I was so aware of the emotions of others around me that I seldom wanted to be around a lot of people because of the stress it caused me. I was always so aware of so much, that I often shut myself off, and isolated myself as much as a small child could – because being a part of that, which I found so unsettling, was unbearable. I felt trapped, powerless and more importantly – I didn’t know why.
When I read The Highly Sensitive Person, by Dr. Elaine Aron it opened my eyes to feeling that I belonged to a group of people that were indeed different – but not broken, mentally ill or sick. A group that by her statistics is comprised by some 15% of our population (and those statistics were made up of what I believe to be primarily those of the White population). I wonder today just how many Black highly sensitive people there are in small towns, large cities, etc., and if they have any clue to the explanation of their disproportionate awareness of life and it’s trials and tribulations.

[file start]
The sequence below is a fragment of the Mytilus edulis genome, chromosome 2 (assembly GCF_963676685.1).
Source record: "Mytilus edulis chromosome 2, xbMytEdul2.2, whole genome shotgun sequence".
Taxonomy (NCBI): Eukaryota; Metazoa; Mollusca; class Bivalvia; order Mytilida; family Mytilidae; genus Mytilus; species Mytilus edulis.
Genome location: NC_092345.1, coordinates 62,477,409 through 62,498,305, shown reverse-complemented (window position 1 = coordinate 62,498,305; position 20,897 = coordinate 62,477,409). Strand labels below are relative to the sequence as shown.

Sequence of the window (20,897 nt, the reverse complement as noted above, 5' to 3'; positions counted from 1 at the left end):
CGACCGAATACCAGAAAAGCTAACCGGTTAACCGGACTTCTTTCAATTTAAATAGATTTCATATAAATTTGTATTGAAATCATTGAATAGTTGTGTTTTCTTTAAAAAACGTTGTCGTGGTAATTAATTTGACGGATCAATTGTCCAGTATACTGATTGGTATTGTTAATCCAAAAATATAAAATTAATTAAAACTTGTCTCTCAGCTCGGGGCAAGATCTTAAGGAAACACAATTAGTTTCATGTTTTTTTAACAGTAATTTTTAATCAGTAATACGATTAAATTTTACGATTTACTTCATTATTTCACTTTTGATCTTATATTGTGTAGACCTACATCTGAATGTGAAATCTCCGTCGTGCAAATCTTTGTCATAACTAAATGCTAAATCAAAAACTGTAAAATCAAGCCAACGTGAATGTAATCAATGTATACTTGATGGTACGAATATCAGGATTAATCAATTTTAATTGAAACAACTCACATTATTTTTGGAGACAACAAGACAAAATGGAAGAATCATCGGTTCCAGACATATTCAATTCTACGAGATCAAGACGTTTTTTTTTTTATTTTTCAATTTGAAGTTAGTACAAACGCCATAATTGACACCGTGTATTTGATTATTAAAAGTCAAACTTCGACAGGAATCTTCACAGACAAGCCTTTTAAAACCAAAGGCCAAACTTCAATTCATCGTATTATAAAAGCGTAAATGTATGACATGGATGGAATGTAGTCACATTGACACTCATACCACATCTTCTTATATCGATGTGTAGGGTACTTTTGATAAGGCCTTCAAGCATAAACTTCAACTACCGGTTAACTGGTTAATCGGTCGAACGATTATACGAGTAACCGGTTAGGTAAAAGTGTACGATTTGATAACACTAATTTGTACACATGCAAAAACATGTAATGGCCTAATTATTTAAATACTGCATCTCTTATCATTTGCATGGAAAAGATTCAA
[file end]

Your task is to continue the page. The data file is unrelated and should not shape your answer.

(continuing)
My first article, which was published on Dr. Aron’s website was entitled The Pain of Knowing. It spoke of my unhappy, unremitting awareness of racism; in it’s covert, overt, subtle and obtuse forms, yet, always there. As an HSP (highly sensitive person) I cannot, pretend to not feel the smug smirk, the overly quick retort, the rude and unwanted familiarity, and the oh so many different faces of mean-spirited, bigoted, intentional slights. It is impossible for me to lie to myself about what I can intuit so skillfully. And to make matters worse, I wasn’t exactly raised in a family that helped me feel good about myself; I had no family reinforced positive resources to fall back on when I encountered an ignorant person who didn’t like me simply because of the color of my skin. I hadn’t been given the knowledge that I was rightfully here, and owned as much of this world as others did.